The healthcare industry is dominating lobbying activity before the Super Committee, according to third quarter lobbying reports. Almost 30 percent of the organizations that reported lobbying the Super Committee represent healthcare companies or associations. Together, the 61 healthcare companies and associations have spent more than $10 million on lobbying. Add in single-issue healthcare groups (such as the American Cancer Society, the American Heart Association and the National Kidney Foundation), and a total of 74 groups (more than a third of the total) lobbying the committee work on health issues.
Other leading industries flexing their lobbying muscle are the communications/electronics industry (20 filings and $7.1 million in lobbying spending between them) and the finance/insurance/real estate industry (18 filings and $5.5 million in lobbying spending). Taken together, the three industries mentioned represent almost half of the organizations and more than half of the lobbying muscle aimed at shaping the decisions of the super committee.
Other ideological groups filed 15 relevant reports and disclosed spending $3.9 million on these issues and others. This includes such groups as AARP (which spent $2.75 million), Planned Parenthood, the National Taxpayers Unions and the American Civil Liberties Union.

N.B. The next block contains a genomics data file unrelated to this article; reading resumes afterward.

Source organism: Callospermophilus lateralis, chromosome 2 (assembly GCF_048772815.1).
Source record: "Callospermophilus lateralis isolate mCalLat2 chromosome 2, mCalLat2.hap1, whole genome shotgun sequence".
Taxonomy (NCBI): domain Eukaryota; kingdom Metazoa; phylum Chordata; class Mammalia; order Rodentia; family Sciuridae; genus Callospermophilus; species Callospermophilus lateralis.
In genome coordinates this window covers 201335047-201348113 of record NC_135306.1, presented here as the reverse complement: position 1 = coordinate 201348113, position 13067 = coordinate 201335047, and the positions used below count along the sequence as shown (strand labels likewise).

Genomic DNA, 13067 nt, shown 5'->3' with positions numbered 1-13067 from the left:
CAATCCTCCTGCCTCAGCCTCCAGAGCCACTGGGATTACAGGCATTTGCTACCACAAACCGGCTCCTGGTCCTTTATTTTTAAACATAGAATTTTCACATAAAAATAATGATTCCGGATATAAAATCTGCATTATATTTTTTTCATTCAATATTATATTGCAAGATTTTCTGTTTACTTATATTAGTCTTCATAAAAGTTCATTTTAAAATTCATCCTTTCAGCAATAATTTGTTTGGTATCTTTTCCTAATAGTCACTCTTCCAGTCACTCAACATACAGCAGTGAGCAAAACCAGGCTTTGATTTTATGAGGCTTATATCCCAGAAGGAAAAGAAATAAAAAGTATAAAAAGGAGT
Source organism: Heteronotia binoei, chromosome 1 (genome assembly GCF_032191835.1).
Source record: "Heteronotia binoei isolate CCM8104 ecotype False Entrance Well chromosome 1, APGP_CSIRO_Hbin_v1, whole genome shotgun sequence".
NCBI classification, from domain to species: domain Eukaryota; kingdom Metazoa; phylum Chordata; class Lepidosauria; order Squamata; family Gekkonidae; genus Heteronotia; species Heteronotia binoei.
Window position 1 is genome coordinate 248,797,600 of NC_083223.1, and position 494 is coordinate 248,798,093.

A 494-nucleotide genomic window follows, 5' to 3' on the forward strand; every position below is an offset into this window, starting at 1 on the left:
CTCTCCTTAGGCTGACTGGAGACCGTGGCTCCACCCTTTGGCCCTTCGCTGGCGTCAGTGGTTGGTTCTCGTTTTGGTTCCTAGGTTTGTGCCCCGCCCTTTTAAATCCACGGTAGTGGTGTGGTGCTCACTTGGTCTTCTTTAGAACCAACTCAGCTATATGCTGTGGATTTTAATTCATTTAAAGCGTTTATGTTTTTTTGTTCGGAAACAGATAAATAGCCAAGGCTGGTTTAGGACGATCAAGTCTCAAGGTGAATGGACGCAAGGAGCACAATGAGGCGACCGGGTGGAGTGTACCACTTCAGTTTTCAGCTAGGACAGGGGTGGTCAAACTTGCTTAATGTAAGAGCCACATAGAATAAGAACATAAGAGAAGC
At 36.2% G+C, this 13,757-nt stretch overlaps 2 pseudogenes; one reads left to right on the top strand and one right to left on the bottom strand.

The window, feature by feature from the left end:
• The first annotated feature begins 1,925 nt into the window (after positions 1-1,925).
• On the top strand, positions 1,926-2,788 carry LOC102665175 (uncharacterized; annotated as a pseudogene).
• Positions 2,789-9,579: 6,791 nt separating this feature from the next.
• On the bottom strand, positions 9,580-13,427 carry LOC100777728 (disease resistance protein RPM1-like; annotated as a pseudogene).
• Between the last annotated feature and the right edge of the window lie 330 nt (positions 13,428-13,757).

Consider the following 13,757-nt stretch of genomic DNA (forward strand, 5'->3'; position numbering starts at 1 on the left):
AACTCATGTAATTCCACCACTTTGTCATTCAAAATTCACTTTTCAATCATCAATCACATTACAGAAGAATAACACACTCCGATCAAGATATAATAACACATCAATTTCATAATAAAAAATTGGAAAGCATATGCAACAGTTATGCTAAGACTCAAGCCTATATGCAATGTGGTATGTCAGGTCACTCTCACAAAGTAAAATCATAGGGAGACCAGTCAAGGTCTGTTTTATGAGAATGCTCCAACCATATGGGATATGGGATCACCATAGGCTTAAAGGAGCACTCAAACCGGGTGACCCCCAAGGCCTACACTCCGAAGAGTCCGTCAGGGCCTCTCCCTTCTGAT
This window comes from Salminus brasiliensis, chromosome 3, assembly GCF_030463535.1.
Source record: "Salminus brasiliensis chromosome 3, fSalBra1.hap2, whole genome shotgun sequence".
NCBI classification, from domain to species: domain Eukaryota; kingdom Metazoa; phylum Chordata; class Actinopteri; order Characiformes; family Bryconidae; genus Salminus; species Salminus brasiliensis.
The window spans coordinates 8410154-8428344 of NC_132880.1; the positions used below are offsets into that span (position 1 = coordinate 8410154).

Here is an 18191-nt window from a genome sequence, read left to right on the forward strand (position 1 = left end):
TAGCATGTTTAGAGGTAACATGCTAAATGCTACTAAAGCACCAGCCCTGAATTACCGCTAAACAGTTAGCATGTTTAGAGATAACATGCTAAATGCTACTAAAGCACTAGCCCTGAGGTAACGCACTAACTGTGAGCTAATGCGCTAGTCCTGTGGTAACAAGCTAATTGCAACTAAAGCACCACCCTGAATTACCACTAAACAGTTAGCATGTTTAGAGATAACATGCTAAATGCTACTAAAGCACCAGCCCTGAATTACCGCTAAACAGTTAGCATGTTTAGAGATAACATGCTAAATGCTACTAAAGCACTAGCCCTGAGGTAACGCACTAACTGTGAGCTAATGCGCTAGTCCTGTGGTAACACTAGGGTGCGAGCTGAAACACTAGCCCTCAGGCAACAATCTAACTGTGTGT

What’s also telling is who’s not putting effort into lobbying the committee. Only four filings represent the defense sector, despite the major cuts to defense spending looming if the super committee cannot reach an agreement by the Thanksgiving deadline. Additionally, only four filings represent agribusiness, despite threatened cuts to agricultural spending programs.
Anupama Narayanswamy with the Sunlight Foundation’s Reporting Group wrote about the entities that disclosed lobbying the super committee last week. Her article provides a link to all the organizations filing lobbying reports linked to the super committee.